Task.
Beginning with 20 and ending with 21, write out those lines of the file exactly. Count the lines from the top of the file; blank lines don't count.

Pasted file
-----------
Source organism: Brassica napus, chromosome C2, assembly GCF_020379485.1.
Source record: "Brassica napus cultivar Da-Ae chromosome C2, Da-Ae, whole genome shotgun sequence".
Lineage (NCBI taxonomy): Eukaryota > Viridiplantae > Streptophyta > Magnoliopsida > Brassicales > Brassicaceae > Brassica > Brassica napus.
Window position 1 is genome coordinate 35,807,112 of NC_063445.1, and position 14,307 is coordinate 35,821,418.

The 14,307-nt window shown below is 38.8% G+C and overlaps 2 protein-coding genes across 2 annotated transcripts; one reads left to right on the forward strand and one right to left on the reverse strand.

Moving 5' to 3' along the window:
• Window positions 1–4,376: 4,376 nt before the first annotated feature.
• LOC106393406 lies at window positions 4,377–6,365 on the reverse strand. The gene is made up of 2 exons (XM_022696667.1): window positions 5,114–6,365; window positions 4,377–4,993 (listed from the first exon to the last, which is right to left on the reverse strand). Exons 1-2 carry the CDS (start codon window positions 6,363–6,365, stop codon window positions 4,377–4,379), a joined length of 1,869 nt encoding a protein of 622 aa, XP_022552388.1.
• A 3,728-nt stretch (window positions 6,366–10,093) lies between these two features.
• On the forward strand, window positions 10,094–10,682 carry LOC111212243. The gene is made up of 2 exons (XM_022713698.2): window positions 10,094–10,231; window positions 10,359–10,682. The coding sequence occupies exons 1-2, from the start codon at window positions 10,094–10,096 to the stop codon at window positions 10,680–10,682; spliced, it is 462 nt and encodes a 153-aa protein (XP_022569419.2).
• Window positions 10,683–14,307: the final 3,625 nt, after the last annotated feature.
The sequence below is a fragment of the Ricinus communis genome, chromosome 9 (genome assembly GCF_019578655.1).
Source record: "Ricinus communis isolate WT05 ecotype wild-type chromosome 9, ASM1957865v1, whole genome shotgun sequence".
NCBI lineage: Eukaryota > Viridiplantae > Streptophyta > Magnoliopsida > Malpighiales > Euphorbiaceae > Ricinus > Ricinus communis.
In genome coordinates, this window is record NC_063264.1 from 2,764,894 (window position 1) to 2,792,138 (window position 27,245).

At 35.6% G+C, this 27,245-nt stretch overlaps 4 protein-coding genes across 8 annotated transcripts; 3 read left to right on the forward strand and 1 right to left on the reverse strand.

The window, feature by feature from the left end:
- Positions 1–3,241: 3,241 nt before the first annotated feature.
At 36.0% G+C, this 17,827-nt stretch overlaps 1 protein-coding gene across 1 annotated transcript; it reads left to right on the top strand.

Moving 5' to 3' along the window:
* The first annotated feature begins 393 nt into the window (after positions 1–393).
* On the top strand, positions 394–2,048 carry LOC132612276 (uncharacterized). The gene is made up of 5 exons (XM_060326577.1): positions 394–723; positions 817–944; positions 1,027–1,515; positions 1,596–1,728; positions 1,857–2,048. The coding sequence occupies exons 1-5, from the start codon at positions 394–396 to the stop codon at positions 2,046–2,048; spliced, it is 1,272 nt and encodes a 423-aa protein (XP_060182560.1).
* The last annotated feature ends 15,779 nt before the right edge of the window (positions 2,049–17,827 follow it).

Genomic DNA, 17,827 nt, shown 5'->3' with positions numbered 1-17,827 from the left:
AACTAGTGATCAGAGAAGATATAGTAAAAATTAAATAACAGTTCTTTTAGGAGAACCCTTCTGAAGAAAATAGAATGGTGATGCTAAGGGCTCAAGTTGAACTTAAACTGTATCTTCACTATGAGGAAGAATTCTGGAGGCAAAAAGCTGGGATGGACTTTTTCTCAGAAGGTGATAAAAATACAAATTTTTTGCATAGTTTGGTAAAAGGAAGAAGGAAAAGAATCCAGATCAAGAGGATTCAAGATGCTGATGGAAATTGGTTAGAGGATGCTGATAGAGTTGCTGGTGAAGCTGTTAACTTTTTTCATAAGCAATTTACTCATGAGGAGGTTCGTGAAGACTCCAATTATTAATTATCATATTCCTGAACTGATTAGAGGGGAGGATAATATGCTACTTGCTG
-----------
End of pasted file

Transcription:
Moving 5' to 3' along the window:
* The first annotated feature begins 393 nt into the window (after positions 1–393).